Voyager 1 enters interstellar space - an incredible journey

Voyager 1 enters interstellar space - an incredible journey

Summary: The Voyager 1 spacecraft has been cruising along for more than 36 years and just earned its greatest achievement by being the first human-made object to break into interstellar space. Here's a look at its entire trip.

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TOPICS: Nasa / Space
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  • Voyager 1

    Space pioneer Voyager 1 has gone where no man-made object has gone before. The tiny spacecraft continues on its 36-year mission, 12 billion miles from Earth, traveling into interstellar space - outside of our solar system.

    Interstellar space is the area between stars and contains plasma that originated from the death of nearby stars millions of years ago. Voyager is now encountering solar wind which is plasma that originated from our sun. For example, a coronal mass ejection from the sun in March, 2012 reached Voyager in April, 2013 and its effect allowed scientists to determine that Voyager had crossed the threshold of interstellar space.

    "Now that we have new, key data, we believe this is mankind's first encounter into interstellar space," said Ed Stone, Voyager project scientist based at the California Institute of Technology, Pasadena. "We literally jumped out of our seats when we saw these oscillations in our data."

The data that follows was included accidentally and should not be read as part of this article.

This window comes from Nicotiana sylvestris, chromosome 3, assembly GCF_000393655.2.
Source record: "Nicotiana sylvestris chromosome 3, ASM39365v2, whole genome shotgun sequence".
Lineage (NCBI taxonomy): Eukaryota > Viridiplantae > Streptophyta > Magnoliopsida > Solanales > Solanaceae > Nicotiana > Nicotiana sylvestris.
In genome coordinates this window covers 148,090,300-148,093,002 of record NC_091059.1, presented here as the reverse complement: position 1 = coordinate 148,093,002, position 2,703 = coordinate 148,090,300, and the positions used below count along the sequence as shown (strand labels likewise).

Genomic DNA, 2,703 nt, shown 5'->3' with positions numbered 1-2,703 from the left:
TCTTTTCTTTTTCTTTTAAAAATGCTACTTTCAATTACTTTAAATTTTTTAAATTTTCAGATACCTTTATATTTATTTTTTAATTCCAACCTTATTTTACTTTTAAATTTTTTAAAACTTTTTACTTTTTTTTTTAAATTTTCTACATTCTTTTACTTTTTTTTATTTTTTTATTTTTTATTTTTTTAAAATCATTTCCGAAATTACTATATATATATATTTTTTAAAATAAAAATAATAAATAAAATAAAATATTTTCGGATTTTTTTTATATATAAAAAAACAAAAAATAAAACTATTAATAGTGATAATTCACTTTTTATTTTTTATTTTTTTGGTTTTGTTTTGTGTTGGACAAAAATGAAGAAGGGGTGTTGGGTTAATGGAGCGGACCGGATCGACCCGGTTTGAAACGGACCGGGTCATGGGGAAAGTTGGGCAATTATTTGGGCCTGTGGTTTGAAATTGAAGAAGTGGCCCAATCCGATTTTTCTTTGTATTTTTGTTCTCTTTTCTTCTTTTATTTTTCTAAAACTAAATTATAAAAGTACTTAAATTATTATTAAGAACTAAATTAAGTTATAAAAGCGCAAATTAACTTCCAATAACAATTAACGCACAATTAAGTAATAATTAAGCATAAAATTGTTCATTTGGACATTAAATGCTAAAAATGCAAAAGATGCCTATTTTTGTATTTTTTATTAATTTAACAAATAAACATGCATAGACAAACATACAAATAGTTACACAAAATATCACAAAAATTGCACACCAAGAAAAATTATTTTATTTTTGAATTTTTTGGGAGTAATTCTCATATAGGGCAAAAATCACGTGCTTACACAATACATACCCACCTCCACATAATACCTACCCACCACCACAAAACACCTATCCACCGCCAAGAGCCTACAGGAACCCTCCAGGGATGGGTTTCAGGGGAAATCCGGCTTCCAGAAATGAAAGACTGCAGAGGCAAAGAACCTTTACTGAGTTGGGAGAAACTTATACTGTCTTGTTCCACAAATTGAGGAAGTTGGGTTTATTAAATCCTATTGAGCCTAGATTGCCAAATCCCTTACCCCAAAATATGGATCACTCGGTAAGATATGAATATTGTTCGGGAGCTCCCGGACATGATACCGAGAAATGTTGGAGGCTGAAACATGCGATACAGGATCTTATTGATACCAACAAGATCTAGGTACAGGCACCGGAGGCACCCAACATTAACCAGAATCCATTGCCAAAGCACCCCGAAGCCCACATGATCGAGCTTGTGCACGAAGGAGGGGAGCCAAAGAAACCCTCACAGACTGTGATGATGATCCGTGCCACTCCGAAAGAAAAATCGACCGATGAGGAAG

This gallery, which was last updated in June 2013, contains the most incredible images from Voyager 1 and it's twin, Voyager 2 -  from the launch in 1977 to their encounter with the giant planets of our solar system. Voyager 2 is also keeping communication with Earth and is about 15 billion miles away.

    Both spacecraft send signals on a daily basis at about 23 watts or the power needed by a refrigerator light bulb. By the time the signals, traveling at the speed of light,  get to Earth 17 hours later, they are a fraction of a billion-billionth of a watt. Here's what Voyager information sounds like.

    The image above is most likely what Voyager 1 looks like.

     Image credit: NASA/JPL-Caltech

  • This image shows the path taken by Voyager 1. While in the heliosphere which is the edge of a bubble around our solar system it was boosted by solar winds that travel at "supersonic speeds until [they cross] a shockwave called the termination shock," according to NASA. This is the dark blue area that Voyager 1 entered in December 2004.

    The heliosheath (gray) is where the solar wind slows down and heats up. When Voyager 1 passed this area, it encountered interstellar winds, indicating it left the solar system. The area where the interstellar wind meets the heliosphere is called a bowshock and is indicated by the yellow area.

     

     

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Topic: Nasa / Space

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21 comments
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  • Interesting

    To me, this was by far the most interesting article in a long time. Thanks for this compilation. I now must bring my imagination back down to earth and focus on earthly matters.